Multilocus Sequence Typing of Candida tropicalis Shows the Presence of Different Clonal Clusters and Fluconazole Susceptibility Profiles in Sequential Isolates from Candidemia Patients in Sao Paulo, Brazil.
J Clin Microbiol. 2013 Jan;51(1):268-77
Authors: Magri MM, Gomes-Gouvêa MS, de Freitas VL, Motta AL, Moretti ML, Shikanai-Yasuda MA
The profiles of 61 Candida tropicalis isolates from 43 patients (28 adults and 15 children) diagnosed with candidemia at two teaching hospitals in São Paulo, Brazil, were characterized by multilocus sequence typing (MLST). For the 14 patients who had bloodstream infections, 32 isolates were serially collected from their blood and/or catheters. Thirty-nine diploid sequence types (DSTs) were differentiated. According to the C. tropicalis MLST database (http://pubmlst.org/ctropicalis/), 36 DSTs and 23 genotypes identified from the 61 isolates had not previously been described. This report represents the first study to characterize sequential isolates of C. tropicalis from candidemia cases in South America. Microvariation in a single gene was found in the sequential isolates from 7 patients. The main polymorphisms occurred in the alleles of the XYR1 gene, specifically at nucleotide positions 215, 242, and 344. Macrovariation in six gene fragments was detected in the isolates from 3 patients. eBURST analysis added two new groups to this study (groups 6 and 18). Additionally, susceptibility tests indicate that 3 isolates were resistant to fluconazole. No correlation was found between the DSTs and susceptibility to fluconazole and/or selective antifungal pressure. Two patients were sequentially infected with resistant and susceptible strains. MLST is an important tool for studying the genetic diversity of multiple/sequential isolates of patients with candidemia, allowing the comparison of our data with those from other regions of the world, as well as allowing an analysis of the genetic relationship among several clones in sequential isolates from the same or different candidemia patient sites (blood or catheter).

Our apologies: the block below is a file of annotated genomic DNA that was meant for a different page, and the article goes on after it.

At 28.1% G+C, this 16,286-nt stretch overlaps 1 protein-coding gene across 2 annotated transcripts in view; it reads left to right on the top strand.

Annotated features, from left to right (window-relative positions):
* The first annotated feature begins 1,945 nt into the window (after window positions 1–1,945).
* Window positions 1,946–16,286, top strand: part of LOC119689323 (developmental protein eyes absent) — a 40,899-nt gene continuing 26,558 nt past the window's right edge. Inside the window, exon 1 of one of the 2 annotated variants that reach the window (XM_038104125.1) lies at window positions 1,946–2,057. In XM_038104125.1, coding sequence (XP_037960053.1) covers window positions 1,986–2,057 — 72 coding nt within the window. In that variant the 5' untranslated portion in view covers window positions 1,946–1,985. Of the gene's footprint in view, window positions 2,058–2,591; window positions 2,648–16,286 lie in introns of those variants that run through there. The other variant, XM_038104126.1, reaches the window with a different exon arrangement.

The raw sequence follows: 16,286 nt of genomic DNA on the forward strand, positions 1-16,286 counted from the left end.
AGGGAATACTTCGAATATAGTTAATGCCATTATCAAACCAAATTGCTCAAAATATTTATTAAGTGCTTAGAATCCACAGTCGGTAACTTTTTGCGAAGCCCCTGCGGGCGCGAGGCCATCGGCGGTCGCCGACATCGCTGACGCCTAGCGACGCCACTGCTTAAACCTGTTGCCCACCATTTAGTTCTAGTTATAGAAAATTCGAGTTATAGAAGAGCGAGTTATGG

PMID: 23152555 [PubMed - in process]